Complex games in mixed reality require a pretty detailed scan of the room, and getting this process right can be both time-consuming and annoying. Computer science students at the University of Washington decided to fix that by turning it into a game.
It's hard to know exactly where to look to give a mixed reality headset the information it needs about your room. Sometimes you can stare at objects endlessly and it simply won't capture the data a particular game or app requires.
As you can see in the video above, students turned required room scanning into a game itself by hiding virtual orbs in holographic space that you have to locate. While it does feel like a game, it's actually a room-scanning process that collects the necessary data without the player fully realizing it. The data can then be used by other holographic apps to avoid repetitive scanning measures.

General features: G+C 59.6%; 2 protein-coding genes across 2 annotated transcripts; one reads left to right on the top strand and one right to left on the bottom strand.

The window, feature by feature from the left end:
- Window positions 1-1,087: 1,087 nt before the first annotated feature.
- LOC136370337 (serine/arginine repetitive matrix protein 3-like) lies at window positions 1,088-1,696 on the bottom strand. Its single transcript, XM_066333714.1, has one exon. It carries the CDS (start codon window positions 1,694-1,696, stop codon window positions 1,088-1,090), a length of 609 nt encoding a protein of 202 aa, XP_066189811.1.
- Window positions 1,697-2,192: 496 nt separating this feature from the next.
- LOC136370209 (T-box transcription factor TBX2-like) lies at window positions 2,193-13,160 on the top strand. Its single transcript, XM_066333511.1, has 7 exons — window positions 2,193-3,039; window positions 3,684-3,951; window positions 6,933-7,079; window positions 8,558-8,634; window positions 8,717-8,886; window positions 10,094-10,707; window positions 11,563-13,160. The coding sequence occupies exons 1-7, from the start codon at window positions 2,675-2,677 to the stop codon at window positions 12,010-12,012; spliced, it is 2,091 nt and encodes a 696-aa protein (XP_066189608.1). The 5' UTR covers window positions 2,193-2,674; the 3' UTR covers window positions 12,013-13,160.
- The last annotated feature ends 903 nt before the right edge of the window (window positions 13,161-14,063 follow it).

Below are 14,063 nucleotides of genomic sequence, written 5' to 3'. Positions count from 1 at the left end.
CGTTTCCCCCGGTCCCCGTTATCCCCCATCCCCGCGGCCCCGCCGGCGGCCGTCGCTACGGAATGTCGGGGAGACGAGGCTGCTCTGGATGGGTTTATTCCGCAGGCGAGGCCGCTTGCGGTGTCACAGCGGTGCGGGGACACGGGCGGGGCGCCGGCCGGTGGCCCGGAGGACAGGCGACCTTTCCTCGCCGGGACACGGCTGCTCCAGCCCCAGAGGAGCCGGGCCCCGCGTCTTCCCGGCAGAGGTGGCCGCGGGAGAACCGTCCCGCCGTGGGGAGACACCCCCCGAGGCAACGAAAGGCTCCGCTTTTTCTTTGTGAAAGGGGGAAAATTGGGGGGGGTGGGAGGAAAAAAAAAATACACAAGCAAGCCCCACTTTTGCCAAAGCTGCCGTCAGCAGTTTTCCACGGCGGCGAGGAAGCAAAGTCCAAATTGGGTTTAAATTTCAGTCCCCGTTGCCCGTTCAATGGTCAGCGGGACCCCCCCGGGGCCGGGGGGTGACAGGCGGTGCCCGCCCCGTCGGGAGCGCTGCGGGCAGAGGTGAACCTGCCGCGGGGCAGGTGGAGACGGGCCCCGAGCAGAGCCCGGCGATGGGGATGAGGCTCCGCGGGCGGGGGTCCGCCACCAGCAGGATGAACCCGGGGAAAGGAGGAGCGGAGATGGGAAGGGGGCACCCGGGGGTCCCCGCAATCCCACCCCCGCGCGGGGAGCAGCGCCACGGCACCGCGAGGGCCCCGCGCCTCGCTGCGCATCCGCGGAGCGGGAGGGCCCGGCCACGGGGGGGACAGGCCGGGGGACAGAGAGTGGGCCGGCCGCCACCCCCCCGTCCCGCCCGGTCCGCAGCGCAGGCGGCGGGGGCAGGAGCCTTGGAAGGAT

The gamified room-scanning process might not seem all that fun on its own—but it was designed for a group. Multiple players can search for orbs and a winner is chosen based on who found the most. It's almost like a simplified holographic version of Splatoon, when you look at the renderings, as the winning scanners color more of the room.
As mixed reality technology progresses, we'll likely see faster and more accurate room scanning that doesn't require much effort from the user. Nevertheless, we're not there yet, and it's highly encouraging to see developers—especially on the student level—create an elegant solution to this annoying problem before headsets even hit the consumer market.